Gut inflammation: Five signs your gut is in trouble – best foods to help improve condition

Gut health: Dr Chris George on how to improve microbiome

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Like any area of the body, the gastrointestinal tract can suffer the effects of chronic inflammation. The same persistent condition of the immune system that can occur in the joints or arteries can also take place in the gastrointestinal tract, inflaming or damaging the lining of the intestines and other parts of the digestive system. This gut inflammation may be caused by a variety of diseases but fortunately it can be improved with certain foods.

Signs you may have gut inflammation include:

  • Body pain
  • Skin rashes
  • Excessive mucus
  • Low energy
  • Poor digestion.

Butyrate and gut inflammation

Butyrate is a short-chain fatty acid (SCFA) produced by your microbiome within the colon.

It is made by the bacterial fermentation of resistant starch in your gut.

Healthy levels of butyrate in the gut promote a balanced microbiome, boost healthy gut function, encourage a healthy inflammation response.

SCFAs are fatty acids with fewer than six carbon atoms, and butyrate in particular has been studied extensively for its benefits on gastrointestinal, microbiome, digestive and cellular health.

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When it comes to the best vegetables proven to help improve gut inflammation, experts advise eating more of:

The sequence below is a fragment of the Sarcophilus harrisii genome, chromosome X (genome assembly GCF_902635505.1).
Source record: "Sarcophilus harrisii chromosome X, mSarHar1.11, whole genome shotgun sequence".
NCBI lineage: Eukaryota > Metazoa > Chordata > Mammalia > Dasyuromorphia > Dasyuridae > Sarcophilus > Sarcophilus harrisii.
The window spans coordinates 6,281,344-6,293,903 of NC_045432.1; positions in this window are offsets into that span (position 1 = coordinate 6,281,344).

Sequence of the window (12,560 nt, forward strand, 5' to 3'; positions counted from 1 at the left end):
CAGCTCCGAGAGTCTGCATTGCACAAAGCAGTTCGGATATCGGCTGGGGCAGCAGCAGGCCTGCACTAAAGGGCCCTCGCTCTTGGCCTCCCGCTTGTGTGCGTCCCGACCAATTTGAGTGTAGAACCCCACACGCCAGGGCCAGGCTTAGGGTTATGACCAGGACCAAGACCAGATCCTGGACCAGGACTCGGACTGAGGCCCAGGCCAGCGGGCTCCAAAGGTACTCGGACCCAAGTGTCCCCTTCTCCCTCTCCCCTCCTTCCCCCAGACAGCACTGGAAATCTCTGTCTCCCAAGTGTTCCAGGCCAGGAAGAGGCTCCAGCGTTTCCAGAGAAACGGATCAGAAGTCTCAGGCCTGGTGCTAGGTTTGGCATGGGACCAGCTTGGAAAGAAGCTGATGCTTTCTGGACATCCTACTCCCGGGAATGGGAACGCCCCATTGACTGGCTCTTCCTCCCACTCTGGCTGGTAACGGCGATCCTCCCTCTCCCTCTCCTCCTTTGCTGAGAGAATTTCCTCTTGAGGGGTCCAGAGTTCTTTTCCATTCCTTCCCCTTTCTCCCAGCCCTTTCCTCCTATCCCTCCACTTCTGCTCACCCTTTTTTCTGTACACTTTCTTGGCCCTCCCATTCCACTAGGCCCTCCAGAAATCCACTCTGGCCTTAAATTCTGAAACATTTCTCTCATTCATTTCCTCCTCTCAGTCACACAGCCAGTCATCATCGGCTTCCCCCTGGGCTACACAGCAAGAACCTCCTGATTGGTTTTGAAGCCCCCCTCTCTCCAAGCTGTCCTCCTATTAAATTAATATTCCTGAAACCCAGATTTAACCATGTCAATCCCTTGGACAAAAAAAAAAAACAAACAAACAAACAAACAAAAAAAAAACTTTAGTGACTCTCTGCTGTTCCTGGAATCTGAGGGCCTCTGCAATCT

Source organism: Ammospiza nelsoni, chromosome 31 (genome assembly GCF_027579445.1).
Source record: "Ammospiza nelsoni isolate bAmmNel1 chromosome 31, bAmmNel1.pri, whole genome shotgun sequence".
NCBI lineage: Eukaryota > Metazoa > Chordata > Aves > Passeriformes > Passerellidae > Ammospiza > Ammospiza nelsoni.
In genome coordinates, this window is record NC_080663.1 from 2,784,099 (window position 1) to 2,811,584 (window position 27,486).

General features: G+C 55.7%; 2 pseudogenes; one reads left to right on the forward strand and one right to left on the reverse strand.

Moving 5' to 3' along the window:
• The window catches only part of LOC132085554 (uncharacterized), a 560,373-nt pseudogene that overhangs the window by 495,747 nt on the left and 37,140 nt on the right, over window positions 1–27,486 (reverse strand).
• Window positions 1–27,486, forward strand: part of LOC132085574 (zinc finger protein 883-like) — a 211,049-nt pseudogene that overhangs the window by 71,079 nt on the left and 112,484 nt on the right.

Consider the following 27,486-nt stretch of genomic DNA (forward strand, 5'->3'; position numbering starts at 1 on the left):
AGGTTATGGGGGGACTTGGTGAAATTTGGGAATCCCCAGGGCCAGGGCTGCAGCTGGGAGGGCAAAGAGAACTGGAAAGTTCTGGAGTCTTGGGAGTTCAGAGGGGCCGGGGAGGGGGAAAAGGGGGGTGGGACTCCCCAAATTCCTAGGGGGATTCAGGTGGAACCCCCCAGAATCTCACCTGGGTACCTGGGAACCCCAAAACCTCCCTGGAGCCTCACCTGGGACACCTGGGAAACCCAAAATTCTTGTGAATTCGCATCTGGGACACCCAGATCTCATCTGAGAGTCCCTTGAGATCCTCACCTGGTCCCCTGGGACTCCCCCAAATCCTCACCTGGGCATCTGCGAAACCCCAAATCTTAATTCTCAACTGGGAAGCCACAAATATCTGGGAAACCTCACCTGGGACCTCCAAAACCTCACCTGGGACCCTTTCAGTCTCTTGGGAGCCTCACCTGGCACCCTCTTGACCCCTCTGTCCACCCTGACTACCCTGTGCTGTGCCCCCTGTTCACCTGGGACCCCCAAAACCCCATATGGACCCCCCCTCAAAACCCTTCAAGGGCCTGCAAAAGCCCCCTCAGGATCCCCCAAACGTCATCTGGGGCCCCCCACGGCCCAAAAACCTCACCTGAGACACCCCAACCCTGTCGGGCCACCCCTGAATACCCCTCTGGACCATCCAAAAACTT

Chicory root





Nutritionist and founder of Vite Naturals Rob Thorp said: “Getting enough fibre is important to maintain and improve gut health but eating a combination of different types of fibre also matters.

“There are three different types of dietary fibre, soluble fibre which helps lower cholesterol and slow digestion, insoluble fibre which promotes regular bowel movements and resistant starch which acts as food for our healthy gut bacteria.

“Including a mix of these in your diet, be it plant-based or not, can help to improve the health of your gut and the balance of your microbiome.

“Plant-based diets are generally considered to be cleaner than other diets which can include processed, fast and convenience foods.”

The gut microbiome is implicated in maintaining overall health, particularly as it relates to inflammatory disease, said Medical News Today.

The health site added: “While experts suspect dietary intake is related to healthy communities of gut bacteria, more studies are needed to investigate the role of diet.

“Long-term diets enriched in legumes, vegetables, fruits, and nuts, a higher intake of plant over animal foods with a preference for low fat fermented dairy and fish, and avoiding strong alcoholic drinks, processed high fat meat, and soft drinks, have a potential to prevent intestinal inflammatory processes via the gut microbiome.”
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